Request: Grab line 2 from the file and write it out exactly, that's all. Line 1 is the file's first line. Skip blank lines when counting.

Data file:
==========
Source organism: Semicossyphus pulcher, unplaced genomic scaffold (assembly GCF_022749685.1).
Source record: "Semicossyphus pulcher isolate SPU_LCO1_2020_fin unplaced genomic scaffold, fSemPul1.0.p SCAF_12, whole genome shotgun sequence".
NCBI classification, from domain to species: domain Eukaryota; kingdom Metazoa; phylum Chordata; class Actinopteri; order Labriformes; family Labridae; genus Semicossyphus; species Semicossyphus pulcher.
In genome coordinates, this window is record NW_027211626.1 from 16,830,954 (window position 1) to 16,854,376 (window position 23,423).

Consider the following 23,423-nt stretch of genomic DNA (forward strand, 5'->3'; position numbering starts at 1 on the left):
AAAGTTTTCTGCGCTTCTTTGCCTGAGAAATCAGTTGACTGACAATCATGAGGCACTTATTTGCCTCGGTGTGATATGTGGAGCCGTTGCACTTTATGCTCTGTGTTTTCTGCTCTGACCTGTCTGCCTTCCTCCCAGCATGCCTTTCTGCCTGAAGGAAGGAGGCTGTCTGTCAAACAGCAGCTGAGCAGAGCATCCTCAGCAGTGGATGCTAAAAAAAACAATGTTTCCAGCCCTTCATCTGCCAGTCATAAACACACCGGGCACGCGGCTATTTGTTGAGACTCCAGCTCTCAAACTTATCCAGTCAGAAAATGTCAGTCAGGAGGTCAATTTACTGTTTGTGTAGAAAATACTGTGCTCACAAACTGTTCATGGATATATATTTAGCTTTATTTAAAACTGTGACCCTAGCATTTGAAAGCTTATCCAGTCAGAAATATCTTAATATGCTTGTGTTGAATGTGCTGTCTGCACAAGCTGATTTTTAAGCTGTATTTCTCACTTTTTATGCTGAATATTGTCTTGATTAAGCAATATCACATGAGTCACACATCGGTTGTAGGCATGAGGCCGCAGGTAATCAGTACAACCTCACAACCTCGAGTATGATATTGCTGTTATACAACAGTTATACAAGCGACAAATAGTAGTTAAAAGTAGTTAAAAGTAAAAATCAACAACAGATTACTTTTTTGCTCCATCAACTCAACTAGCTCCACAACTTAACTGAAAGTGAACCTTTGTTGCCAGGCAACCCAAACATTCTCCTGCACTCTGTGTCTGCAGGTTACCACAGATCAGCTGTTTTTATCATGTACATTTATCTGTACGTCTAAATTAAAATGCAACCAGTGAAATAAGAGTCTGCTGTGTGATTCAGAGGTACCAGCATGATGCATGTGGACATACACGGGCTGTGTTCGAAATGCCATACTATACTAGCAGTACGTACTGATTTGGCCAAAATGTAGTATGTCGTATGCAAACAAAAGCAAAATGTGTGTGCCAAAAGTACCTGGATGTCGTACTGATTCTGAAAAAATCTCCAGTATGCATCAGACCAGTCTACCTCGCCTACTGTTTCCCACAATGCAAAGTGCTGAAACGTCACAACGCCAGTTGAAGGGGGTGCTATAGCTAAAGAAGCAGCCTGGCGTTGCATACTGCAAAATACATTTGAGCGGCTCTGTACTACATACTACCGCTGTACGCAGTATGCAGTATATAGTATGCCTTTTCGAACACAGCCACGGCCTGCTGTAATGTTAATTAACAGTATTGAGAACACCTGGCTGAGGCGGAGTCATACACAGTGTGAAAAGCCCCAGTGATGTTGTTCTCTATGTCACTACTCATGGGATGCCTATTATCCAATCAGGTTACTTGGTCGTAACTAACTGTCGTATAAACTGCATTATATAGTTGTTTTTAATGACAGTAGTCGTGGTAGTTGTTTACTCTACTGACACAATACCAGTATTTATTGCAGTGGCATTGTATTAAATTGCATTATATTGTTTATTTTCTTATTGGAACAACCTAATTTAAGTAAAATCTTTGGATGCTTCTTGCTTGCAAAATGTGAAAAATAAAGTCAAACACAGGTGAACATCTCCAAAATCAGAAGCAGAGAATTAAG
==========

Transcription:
Source record: "Semicossyphus pulcher isolate SPU_LCO1_2020_fin unplaced genomic scaffold, fSemPul1.0.p SCAF_12, whole genome shotgun sequence".